Doesn't seem logical for child care workers


I am a Democrat and generally supportive of labor unions. In fact, I am just about to join a union as I enter a new job. I must admit to being completely baffled, however, by recent proposals to unionize family child care providers.

I may have missed something in the reporting on the issue, but I fail to understand the following:

1) Unions act as intermediaries between employers and employees. How is it that they can represent the self-employed? With whom would they be negotiating?

2) Union elections take place at individual workplaces. How can an entire sector of the state economy become unionized in one fell swoop?

3) Where would Gov. Mark Dayton's authority to unionize these workers come from? It can't be licensing, since family child care providers below a certain size don't need to be licensed. And it can't be state subsidies for child care, since not all parents receive state subsidies.

If child care providers want a "voice," they can join a voluntary association. For example, I own rental properties. If I wished, I could join the Minnesota Multi-Housing Association. I certainly wouldn't want the governor or anyone else to compel me to join a union.

I fear that the effort to unionize these workers will only backfire. 


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Won't happen, because it hinders politicking


The Sept. 21 Star Tribune included two letters from readers asking, basically, "What is wrong with considering a flat tax?" Well, nothing -- it's a great idea that I've been advocating for years.

It's fair: Everyone would pay the same percentage of their wages, thereby eliminating class warfare.

It's simple: Your tax form would be about the size of a postcard, and you could fill it out with no help in about 10 minutes.

It would reduce taxes by eliminating most of the bloated Internal Revenue Service. But the politicians will never give us a flat tax because it would take away their power by eliminating deductions.

They reward groups that keep them in office and punish those that don't by manipulating deductions. And if there is anything politicians covet more than increasing taxes, it's holding onto their power.


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Don't get stuck; go to greener pastures


A Sept. 21 article ("Veterans fill the ranks of Minnesota unemployed") references a young veteran who has received two out-of-state job offers but is still looking for work in Minnesota.

Assuming that the offers were reasonable, there must be extenuating circumstances keeping him from accepting one of them. Most people would be ecstatic to have two job offers in this day and time. Or they should be, even if it means moving.

In 1995, I was laid off of my job in South Carolina, where I had grown up and lived for 43 years. I took a new job four months later in Houston, Texas. The job worked out, and my family and I had a great time there.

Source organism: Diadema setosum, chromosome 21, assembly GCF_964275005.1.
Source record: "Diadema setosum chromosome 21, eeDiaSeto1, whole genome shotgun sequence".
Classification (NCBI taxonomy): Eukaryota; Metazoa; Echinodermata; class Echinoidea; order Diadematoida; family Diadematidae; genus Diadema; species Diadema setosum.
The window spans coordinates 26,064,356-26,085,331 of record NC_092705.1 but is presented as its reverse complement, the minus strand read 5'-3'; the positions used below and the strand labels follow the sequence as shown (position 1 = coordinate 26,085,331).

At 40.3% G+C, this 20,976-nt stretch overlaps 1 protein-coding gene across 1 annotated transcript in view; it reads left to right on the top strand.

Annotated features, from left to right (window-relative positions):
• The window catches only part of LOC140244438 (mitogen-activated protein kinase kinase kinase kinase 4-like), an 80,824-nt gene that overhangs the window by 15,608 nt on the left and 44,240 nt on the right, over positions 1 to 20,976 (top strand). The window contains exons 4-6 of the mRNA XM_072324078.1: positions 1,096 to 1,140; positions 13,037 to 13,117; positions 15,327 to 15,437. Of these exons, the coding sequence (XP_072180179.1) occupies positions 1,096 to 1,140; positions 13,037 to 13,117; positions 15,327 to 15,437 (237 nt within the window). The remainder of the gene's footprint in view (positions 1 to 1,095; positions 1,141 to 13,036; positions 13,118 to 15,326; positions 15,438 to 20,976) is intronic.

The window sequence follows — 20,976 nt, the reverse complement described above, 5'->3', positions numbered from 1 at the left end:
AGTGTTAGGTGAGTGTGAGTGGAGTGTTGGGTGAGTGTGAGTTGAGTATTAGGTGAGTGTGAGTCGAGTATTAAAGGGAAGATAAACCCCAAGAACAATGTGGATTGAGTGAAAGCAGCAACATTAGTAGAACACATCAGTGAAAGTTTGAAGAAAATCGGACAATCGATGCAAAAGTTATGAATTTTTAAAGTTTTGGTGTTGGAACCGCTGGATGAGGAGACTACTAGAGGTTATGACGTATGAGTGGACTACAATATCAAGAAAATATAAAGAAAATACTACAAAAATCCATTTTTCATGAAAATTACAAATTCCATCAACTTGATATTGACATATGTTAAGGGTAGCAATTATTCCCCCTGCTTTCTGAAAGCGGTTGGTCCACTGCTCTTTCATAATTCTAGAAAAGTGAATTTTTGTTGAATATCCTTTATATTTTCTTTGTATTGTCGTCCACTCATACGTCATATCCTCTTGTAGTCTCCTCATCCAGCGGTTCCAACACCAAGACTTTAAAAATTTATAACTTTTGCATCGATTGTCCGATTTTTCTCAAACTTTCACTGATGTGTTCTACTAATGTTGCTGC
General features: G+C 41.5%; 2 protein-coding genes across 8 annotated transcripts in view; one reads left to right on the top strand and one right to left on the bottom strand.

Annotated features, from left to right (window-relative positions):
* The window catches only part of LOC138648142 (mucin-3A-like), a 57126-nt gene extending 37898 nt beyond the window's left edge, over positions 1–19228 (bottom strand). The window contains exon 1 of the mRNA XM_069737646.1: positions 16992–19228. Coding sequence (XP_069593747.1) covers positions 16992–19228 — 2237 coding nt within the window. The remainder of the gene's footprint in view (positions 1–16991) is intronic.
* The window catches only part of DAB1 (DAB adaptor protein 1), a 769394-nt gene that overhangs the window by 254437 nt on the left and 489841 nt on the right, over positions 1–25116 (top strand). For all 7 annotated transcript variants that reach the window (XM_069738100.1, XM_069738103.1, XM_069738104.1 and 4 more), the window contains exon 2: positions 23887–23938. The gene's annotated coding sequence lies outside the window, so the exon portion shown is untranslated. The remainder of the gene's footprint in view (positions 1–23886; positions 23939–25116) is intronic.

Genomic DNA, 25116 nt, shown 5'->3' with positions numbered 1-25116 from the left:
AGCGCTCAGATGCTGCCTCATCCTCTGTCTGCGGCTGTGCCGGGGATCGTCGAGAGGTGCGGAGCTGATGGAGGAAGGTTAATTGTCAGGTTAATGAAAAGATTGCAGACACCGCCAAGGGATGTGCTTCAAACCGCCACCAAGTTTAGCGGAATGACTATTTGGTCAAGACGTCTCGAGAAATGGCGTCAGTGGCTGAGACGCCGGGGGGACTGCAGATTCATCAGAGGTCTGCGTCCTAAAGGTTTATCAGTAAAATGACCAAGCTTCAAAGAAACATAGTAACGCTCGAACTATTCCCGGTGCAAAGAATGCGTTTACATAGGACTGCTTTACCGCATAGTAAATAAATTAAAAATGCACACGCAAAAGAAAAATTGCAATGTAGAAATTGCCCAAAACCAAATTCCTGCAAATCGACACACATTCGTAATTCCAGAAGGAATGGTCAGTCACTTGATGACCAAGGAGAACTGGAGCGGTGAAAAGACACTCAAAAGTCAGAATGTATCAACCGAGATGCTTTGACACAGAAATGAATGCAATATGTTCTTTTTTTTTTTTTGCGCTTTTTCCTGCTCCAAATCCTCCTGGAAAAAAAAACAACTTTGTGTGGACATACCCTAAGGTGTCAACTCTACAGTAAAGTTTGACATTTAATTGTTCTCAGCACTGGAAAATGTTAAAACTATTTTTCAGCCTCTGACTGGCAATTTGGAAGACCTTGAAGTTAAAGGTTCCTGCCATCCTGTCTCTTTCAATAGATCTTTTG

In 2003, I was laid off again. My wife said she'd go anywhere but someplace cold. However, after nearly a year of unemployment, "cold" was the least of our worries, and the job offer in Minnesota looked pretty darn good.

So in spite of friends and family asking if we were crazy (even those I interviewed with here asked me why I wanted to come), we packed up and moved. The work has been great, and experiencing Minnesota has been even greater.

So, to those of you with opportunities away from home: Don't discount them. Be flexible. Go out there and experience life in other places.


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Searching for that elusive 'first principle'


The Readers Write column fills me with both wonder and despair-- wonder at the great diversity of views on important issues, and despair that so many are so certain of the truth and wisdom of incompatible views.

I despair especially about those who declare, and those who accept, that discussions/debates on a controversial matter are misdirected, or aren't rational, for lack of "shared axioms and agreed-upon first principles."

Earth to Cloud Cuckoo Land: It is rare, if ever, that one can find axioms or first principles that are simultaneously uncontroversial and complex enough to help much in the resolution of some debatable topic.

Most real discussions can, and should, find us rationally debating the definitions and content of candidates for axiomatic and first-principle status.

Such is what has been going on in recent discussions about one first-principle candidate in the gay-marriage debate, namely "natural law."

My two cents -- the gay marriage debate, very simply put, comes to this: Some people are convinced that gay people are ill-formed creatures, while others are convinced that gay people are real people too.

To invoke another first-principle candidate, I know on which side of this disjunction the rational folks are to be found.